Fort Proctor

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Fort Proctor
Fort Proctor.jpg
Fort Proctor from 600 feet over Bayou Yscloskey.
Nearest city Shell Beach, LA
Coordinates 29°52′2.3″N 89°40′41.82″W / 29.867306°N 89.6782833°W / 29.867306; -89.6782833Coordinates: 29°52′2.3″N 89°40′41.82″W / 29.867306°N 89.6782833°W / 29.867306; -89.6782833
Built 1856
Architect J.G. Totten, et al.
Architectural style Renaissance
Governing body Private
NRHP Reference # 78003067 [1]
Added to NRHP September 20, 1978

Fort Proctor is a ruined 19th century fort in St. Bernard Parish, Louisiana, USA. Also known as Fort Beauregard or Beauregard's Castle (after P.G.T. Beauregard, who supervised its construction with the architect J.G. Totten) it is located on the shore of Lake Borgne just north of the mouth of Bayou Yscloskey. At the time it was built in the 1850s, there was also a railroad port called "Proctorville" adjacent.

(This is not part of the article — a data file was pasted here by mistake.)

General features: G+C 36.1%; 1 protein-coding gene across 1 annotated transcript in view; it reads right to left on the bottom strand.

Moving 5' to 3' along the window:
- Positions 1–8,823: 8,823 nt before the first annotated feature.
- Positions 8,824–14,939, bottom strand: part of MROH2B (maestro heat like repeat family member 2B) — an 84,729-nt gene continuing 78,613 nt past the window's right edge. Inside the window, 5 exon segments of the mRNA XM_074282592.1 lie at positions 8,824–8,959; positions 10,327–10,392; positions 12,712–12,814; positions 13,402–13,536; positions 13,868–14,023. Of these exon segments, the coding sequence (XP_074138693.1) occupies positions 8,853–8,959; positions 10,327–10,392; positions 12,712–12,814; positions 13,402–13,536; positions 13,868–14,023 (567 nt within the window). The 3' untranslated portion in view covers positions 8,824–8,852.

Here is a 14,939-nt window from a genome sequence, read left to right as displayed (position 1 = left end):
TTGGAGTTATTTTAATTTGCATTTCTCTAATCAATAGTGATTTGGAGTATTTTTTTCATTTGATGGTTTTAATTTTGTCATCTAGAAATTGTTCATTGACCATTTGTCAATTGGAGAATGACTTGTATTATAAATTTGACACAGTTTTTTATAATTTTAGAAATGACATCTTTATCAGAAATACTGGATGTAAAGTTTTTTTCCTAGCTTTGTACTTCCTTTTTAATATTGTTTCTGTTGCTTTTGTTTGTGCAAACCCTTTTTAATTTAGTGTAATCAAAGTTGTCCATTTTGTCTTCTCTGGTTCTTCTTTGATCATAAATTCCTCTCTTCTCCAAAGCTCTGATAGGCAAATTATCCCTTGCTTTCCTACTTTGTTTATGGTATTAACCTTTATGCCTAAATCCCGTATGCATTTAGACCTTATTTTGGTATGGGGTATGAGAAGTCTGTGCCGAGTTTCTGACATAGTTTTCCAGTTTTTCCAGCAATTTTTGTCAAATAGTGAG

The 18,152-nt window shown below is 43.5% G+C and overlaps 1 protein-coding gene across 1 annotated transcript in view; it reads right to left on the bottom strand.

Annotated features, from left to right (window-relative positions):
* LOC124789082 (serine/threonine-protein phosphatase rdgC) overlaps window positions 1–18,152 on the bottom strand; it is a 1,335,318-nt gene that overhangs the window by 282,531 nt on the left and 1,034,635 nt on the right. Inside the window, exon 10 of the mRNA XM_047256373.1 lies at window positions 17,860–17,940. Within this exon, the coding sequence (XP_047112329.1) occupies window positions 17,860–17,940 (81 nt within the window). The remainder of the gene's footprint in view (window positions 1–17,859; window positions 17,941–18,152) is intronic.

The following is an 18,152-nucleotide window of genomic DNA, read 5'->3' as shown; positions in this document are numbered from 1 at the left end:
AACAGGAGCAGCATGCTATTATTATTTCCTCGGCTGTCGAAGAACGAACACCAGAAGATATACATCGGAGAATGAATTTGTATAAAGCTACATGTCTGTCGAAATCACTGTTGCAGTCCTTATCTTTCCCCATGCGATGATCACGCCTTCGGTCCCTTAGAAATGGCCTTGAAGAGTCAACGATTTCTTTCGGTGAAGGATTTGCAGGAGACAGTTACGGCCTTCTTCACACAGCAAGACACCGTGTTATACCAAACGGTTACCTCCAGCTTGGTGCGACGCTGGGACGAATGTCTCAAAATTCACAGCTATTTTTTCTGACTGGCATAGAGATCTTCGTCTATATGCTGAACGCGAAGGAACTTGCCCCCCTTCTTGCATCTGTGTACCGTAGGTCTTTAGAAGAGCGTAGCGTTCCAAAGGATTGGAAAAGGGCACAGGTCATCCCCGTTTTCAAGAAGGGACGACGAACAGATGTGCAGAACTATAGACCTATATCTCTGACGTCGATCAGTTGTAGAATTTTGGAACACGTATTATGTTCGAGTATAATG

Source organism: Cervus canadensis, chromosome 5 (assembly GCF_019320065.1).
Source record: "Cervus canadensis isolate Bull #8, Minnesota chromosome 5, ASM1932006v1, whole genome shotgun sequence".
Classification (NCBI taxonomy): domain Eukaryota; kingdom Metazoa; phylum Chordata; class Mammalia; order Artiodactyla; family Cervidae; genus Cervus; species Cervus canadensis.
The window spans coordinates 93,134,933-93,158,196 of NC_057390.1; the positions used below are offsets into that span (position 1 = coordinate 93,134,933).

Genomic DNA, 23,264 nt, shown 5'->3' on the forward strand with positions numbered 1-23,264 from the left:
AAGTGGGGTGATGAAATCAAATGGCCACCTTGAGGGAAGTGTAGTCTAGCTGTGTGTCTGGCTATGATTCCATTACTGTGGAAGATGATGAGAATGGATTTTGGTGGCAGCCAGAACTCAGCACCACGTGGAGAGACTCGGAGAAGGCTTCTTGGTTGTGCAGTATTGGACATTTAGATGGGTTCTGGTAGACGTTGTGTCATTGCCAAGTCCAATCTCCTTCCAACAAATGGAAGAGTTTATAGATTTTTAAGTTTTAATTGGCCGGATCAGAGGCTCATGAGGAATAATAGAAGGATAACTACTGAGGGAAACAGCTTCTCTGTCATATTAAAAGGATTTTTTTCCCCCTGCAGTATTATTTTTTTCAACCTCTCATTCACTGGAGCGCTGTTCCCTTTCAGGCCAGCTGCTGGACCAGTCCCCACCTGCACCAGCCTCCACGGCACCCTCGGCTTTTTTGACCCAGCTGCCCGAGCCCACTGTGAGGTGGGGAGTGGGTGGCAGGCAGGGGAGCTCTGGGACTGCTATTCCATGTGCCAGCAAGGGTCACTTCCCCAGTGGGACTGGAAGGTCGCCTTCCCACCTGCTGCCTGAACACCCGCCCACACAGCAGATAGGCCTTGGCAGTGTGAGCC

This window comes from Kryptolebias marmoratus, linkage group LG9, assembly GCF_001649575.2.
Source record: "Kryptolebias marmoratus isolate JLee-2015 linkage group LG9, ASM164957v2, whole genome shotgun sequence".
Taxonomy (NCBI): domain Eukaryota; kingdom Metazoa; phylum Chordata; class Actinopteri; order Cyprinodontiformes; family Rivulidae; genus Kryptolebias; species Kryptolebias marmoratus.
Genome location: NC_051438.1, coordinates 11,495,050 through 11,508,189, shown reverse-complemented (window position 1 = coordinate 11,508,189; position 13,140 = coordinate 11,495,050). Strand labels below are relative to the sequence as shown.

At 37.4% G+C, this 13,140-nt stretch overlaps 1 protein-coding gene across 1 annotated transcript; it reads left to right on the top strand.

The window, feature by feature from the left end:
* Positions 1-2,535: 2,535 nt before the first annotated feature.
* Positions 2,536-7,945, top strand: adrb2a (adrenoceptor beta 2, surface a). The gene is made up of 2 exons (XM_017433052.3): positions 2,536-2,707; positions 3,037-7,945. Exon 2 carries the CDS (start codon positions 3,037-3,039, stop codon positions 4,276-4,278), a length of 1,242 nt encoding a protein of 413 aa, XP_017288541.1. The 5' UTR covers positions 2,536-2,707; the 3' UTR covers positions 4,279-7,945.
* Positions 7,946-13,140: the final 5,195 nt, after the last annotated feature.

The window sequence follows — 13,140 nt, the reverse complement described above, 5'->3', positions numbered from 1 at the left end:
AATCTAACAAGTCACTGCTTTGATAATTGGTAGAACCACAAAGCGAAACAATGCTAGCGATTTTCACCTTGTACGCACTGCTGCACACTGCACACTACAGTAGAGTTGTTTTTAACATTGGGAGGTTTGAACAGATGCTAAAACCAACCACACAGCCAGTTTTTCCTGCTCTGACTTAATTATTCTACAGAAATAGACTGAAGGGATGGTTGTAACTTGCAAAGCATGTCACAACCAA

The fort was intended to be part of the fortification protecting water routes towards New Orleans. In 1814, the British Army had attacked New Orleans after advancing up Lake Borgne and defeating a small flotilla of gunboats belonging to the New Orleans Squadron of the US Navy at the Battle of Lake Borgne.

Due to delays caused by hurricane damage, and then the outbreak of the American Civil War, the fort was never garrisoned, and by the end of the war improvements in artillery had made the fort's design obsolete.

In the 1940s and 1950s, before it was engulfed by the lake, the ruins of the fort became a popular gathering spot for high school children seeking a spot where they could not be supervised.

The construction of the Mississippi River-Gulf Outlet Canal in the 1960s cut off all land access to the fort site. It can be seen in the distance from Shell Beach, Louisiana. In 1978, it was listed on the National Register of Historic Places. It is now completely surrounded by water about one foot deep. There remained one small piece of dry land inside of the fort, though after Hurricane Katrina very little of that one dry spot is still dry.

Panorama of Fort Proctor

Notes[edit]

  1. ^ "National Register Information System". National Register of Historic Places. National Park Service. 2007-01-23.